WASHINGTON – U.S. Senator John Cornyn (R-TX) issued the following press release and statement after introducing the Endangered Species Act (ESA) Settlement Reform Act, which would give impacted local parties a voice in the settlement process of ESA litigation between special interest groups and the U.S. Fish and Wildlife Service (FWS).
“By giving states, counties, and local landowners a seat at the table, this bill will bring some much-needed transparency to the ESA settlement process. This will ensure Washington bureaucrats can’t run roughshod over Texas landowners and job creators.”
Sen. Cornyn fought for similar legislation during previous sessions of Congress. The ESA Settlement Reform Act would:
- apply to certain ESA “citizen suits” that are driving the litigation and mega-settlements;
- give local government and stakeholders a say in ESA settlements that affect them;
- and limit the use of taxpayer dollars to fund ESA “citizen suits.”
Today Sen. Cornyn also introduced the 21st Century Endangered Species Transparency Act today to require the Secretaries of the Interior and Commerce to make the best scientific and commercial data publicly available on the internet as it relates to future listings and de-listings under the Endangered Species Act.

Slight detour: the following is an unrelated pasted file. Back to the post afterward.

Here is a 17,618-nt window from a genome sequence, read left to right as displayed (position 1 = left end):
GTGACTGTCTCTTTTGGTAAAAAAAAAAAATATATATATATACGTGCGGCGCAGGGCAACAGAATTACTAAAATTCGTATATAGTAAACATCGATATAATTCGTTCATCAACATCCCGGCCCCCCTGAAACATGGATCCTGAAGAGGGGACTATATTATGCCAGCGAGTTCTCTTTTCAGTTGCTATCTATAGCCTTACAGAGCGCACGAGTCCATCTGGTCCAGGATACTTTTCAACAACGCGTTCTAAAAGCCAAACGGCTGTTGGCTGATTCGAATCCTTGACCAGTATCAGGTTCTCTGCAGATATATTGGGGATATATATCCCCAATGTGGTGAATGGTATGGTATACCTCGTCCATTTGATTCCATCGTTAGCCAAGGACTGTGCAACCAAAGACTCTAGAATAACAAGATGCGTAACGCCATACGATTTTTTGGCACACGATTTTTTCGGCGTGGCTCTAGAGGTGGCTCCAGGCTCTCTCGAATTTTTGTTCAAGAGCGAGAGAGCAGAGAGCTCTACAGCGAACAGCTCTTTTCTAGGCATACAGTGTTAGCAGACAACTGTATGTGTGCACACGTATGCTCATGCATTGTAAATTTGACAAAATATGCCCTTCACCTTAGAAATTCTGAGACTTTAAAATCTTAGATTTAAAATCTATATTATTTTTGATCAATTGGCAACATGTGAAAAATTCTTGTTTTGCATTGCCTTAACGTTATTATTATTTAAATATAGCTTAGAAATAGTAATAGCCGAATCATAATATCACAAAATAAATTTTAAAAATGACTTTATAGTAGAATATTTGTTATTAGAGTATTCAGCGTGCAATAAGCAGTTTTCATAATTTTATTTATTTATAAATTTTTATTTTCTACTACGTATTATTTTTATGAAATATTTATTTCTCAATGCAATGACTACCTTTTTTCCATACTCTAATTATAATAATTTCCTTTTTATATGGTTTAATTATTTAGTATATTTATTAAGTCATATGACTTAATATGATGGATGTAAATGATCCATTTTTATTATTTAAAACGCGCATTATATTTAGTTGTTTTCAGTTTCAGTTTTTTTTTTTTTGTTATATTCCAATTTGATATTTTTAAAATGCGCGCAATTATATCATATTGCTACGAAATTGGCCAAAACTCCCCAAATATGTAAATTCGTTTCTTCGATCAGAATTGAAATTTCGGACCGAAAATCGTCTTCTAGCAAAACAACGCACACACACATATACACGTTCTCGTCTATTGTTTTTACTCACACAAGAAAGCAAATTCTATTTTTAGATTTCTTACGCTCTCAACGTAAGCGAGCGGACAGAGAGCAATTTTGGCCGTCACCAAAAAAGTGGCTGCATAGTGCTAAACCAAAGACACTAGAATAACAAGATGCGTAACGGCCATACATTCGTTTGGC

In 2011, two environmental groups settled multi-district litigation with the FWS that resulted in a “work plan” for the agency to make endangered species list determinations for hundreds of species. The settlement also required taxpayers to pay the plaintiffs’ litigation fees. The suits were brought against the FWS because it failed to meet certain statutory deadlines after being flooded with requests to list hundreds of species. Closed-door ESA settlements like these not only threaten unwarranted regulation, but give plaintiffs undue leverage over local land owners, businesses and elected officials in the conservation process.
In addition, in 2012 Senator Cornyn successfully blocked U.S. Fish and Wildlife Service from listing the sand dune lizard as endangered, working with state and local officials to save potentially thousands of West Texas jobs threatened by the listing.